How does that equate to it being an internal choice?




How it translates into an internal choice is we all have rules and values.

Here's an example.

Would you rip the wings off a butterfly just for fun?

Most people would say no and think it's evil and sick to rip the wings off a butterfly for fun.

But how about this.

Would you rip the wings off a butterfly for $1 million cash, tax free?

Honestly.

This is where the thought processes and values come into play. Some people don't budge in their belief that ripping the wings off a butterfly is something they wouldn't do, even for $1 million. Others say hell yeah!

It's all internal. Nothing is external except the stimuli. The external circumstances in and of themselves are neutral. The meaning we give them causes emotion, whether that meaning is a deliberate conscious choice, or has been conditioned into us.

The answer is being AWARE that the emotions are coming from our own beliefs and conditioning, not the external stimuli.

We we are triggered into anger, all we need to do is be aware that it's our beliefs and conditioning that's making us feel the way we do. Other people can experience the exact same external circumstances and not be angry.



posted on Jan, 8 2015 @ 12:25 PM
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originally posted by: ScientificRailgun

originally posted by: CharlieSpeirs
Also one must only look at the definition of offensive...

It means causing someone to feel resentful, upset, or annoyed.

Causing!!!


In the sense that it's not a choice.




The pseudo-psychologists have come along to tell us we can choose how the chemicals in our brain react to stimuli...

How surprising.
Merriam-Webster are subject matter experts in the field of psychology now?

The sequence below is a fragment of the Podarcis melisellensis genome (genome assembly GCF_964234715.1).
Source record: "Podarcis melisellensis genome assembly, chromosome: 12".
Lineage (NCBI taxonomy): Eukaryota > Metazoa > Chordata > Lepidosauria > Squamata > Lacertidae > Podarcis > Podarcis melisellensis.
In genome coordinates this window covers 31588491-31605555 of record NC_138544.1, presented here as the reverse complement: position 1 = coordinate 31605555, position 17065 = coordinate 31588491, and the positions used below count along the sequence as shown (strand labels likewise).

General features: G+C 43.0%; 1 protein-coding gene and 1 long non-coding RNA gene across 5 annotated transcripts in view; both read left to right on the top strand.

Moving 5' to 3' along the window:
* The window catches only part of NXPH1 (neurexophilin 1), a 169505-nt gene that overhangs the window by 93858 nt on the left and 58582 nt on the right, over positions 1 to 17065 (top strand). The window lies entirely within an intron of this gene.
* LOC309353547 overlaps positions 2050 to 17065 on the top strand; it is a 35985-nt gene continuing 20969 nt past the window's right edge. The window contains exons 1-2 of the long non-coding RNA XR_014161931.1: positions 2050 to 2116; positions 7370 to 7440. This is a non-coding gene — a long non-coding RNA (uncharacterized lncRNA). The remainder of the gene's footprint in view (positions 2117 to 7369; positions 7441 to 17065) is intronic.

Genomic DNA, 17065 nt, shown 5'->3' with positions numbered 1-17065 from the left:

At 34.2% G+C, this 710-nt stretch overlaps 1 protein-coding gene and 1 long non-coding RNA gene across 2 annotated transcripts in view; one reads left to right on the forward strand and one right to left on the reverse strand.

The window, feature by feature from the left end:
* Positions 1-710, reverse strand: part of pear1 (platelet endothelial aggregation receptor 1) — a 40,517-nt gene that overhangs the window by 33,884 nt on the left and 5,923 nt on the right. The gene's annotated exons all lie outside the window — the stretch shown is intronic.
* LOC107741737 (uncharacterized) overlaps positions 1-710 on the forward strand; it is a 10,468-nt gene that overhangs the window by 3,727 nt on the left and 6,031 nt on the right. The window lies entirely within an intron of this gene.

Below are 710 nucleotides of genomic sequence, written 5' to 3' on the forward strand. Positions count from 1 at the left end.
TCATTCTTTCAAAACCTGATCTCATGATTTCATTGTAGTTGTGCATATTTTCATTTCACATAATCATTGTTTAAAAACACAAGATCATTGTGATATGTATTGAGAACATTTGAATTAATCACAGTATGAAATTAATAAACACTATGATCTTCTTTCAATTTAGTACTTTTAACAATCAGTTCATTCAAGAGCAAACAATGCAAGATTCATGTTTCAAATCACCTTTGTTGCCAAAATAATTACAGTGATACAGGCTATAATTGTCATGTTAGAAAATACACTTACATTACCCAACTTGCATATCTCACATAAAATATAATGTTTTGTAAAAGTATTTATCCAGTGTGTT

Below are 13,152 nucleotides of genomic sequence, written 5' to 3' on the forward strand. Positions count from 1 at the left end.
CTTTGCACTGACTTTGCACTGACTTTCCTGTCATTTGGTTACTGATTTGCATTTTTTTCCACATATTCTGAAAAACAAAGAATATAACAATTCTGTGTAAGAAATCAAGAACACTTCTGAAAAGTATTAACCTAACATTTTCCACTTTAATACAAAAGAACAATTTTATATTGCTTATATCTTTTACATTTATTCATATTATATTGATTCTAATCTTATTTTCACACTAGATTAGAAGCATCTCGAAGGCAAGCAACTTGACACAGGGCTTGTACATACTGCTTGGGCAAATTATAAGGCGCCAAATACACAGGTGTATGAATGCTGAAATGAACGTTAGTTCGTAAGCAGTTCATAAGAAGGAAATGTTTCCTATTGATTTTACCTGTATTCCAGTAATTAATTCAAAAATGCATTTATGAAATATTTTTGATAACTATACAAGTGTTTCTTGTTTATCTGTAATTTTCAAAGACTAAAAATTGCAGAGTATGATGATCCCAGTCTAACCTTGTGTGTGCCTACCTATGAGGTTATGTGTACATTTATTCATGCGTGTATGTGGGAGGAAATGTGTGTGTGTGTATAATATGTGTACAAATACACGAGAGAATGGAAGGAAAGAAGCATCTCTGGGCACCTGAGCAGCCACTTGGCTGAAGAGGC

That's a great example, because it reflects a meaning given to label another person by the person who was offended.

The offended person creates the offensive person by being offended. Without the choice to be offended, the offensive person can't exist.

So you want to fill the world with offensive people? Be offended. Every time you're offended you spawn another offensive person.
edit on 8-1-2015 by Jamie1 because: (no reason given)



posted on Jan, 8 2015 @ 12:25 PM
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a reply to: ScientificRailgun

I don't understand how that makes it a choice.


As intellectual as it was, I fail to see the choice if it's a chemical reaction!




Honestly people, look at Dianetics, worldwide it's known as Pseudo-Psychology...
& it's almost identical to this premise that being offended is always a choice.
edit on 8-1-2015 by CharlieSpeirs because: (no reason given)



posted on Jan, 8 2015 @ 12:26 PM
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originally posted by: CharlieSpeirs
No...


If I make an intentionally offensive statement about Cancer or Rape how can a person choose which emotional response that will invoke?

That's like saying you can choose to find something funny, or upsetting...
Or you can choose what angers you...

If it's a meaningless statement of course it can be a choice...


But your generalisations on the "taking offence" hypothesis I have explained are flawed numerous times.




Exactly right.
That said - the OP has been making some incredibly vile and ignorant posts in most of these threads.
So this thread is probably just more of the same.



posted on Jan, 8 2015 @ 12:27 PM
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a reply to: Jamie1

I think anyone who would make that decision based on monetary gain fails at being a Human imo.


No I wouldn't, but again, we're all different.



posted on Jan, 8 2015 @ 12:27 PM
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a reply to: Jamie1

And with your first example, people then are offended by the number dead from the shooting. And sort of around it goes.